These CBer’s are on the radio every weekend enjoying them selves and talking in a polite manner to other stations all around the world. Contacts from the United States to Australia are quite common, as are contacts to South America and the Caribbean.

Almost everyone involved with CB’s these days is aware that people love to talk skip and that they do it on a regular basis in direct violation of the FCC rules. But once again I ask you the question, are these people criminals and should they be treated as such?

The real problem isn’t with the actions of the CB radio operators; the problem is that the FCC hasn’t changed the rules to represent the changes that have happened with CB.

Another example of this is the common use and sale of export radios in the US market. Export radios are basically hopped up CB radios that have more options and more output than your standard 4 watt CB radio. Most export radios put out between 10-30 watts on AM.

Now why in recent days have export radios become so popular? Well most CB radio users who buy an export radio do so because of the extra output wattage. And they are not doing this because are willfully trying to break the law; they are doing this out of necessity.

In 1970 the United States was more sparsely populated, had less buildings, power lines and telephone lines. There were no cell phones, no microwave towers, no broadband internet connections, and no home computers. But as we know, that has all changed and now there are cell towers everywhere, computers in every office and home and power lines and phones lines along every major road. This may mean progress for our nation but all it means for a CB radio is STATIC.

Yes, static caused by electrical interference. The average level of static picked up by your CB has increased anywhere from 25-35% by my estimates over the last 30 years and this means that it’s harder and harder to hear anyone on the CB radio. In some areas the interference from electrical devices is so strong that CB radio communication is not even possible.


Now this creates a very large problem for CB radio operators. How are you supposed to enjoy and use a CB radio when you can barely hear someone only 5 miles away because of all the interference? Well the only thing that you can do under these conditions is to increase the amount of signal power so that your stronger signal can be heard above the high level of static. In many cases where 4 watts will not allow two users to talk normally when they are 5 miles apart, 25 watts will let them have a perfect conversation without any worry of trying to be heard over the electrical noise.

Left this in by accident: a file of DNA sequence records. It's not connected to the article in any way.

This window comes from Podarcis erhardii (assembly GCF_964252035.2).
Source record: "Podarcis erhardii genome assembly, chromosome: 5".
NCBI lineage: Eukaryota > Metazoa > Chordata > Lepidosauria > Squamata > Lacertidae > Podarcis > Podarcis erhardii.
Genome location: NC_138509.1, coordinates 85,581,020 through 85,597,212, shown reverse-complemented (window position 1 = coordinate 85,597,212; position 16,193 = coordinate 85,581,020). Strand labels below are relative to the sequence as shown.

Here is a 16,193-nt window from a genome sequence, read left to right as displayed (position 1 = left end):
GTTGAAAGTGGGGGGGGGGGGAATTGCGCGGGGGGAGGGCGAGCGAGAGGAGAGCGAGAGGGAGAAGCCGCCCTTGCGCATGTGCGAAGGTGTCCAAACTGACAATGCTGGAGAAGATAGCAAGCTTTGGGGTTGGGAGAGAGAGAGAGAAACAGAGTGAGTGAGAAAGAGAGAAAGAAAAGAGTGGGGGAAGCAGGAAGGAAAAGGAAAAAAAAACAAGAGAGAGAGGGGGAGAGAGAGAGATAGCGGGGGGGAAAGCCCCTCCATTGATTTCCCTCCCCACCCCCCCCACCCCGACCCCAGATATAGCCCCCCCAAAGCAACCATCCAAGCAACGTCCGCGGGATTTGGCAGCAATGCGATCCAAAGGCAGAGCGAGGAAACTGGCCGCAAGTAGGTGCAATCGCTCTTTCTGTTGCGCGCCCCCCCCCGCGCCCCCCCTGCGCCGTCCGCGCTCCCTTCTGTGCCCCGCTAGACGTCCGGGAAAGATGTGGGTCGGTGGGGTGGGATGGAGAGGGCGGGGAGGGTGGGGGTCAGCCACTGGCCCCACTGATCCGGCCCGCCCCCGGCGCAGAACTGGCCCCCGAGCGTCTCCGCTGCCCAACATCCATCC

One of the reasons the electrical noise has gotten so bad is because the FCC has not enforced its regulations on many devices. In addition many power companies and phone companies are not being regulated properly by the FCC and the level of interference and radiating signals coming from their devices is in direct violation of FCC law.

So when a CB user goes out and buys a radio that has an output of 25 watts they really aren’t the one to blame. The FCC did not do its job for the last 30 years regulating the large utility companies and the manufacturers of electronics. It’s the FCC’s responsibility to recognize that their own lack of enforcement has led to an increase in interference and that they need to change the current CB regulations to allow for higher output to counter these conditions.

Even Ham radio operators have recognized that this electrical interference is becoming one of the biggest hurdles to amateur communications. The power companies have been testing BPL (broadband over power line) systems in many areas and Ham radio operators are complaining that the interference is so severe that in many cases it completely blocks the ability to communicate effectively in certain bandwidths.

The majority of CB operators I know who really love using the CB radio on a daily basis are not troublemakers. They are not criminals. They are hobbyists who are doing what they love. They talk skip at every chance and a large proportion of them use radios that have outputs in excess of the legal limit but do not operate at excessive or unacceptable levels.

These operators don’t have any wish to cause trouble or interference; they only want to be able to enjoy talking on their CB radios.

With over 30 million CB radio owners in the United States at some point the FCC is going to have to recognize that in 30 years a lot has changed and CB radio has changed with it. When they are ready to make new rules that truly reflect the use of CB radios in this day in age, they will find that the support of the CB community will be on their side.

Until then, millions of CB operators in the US will have to continue their lives as “criminals”.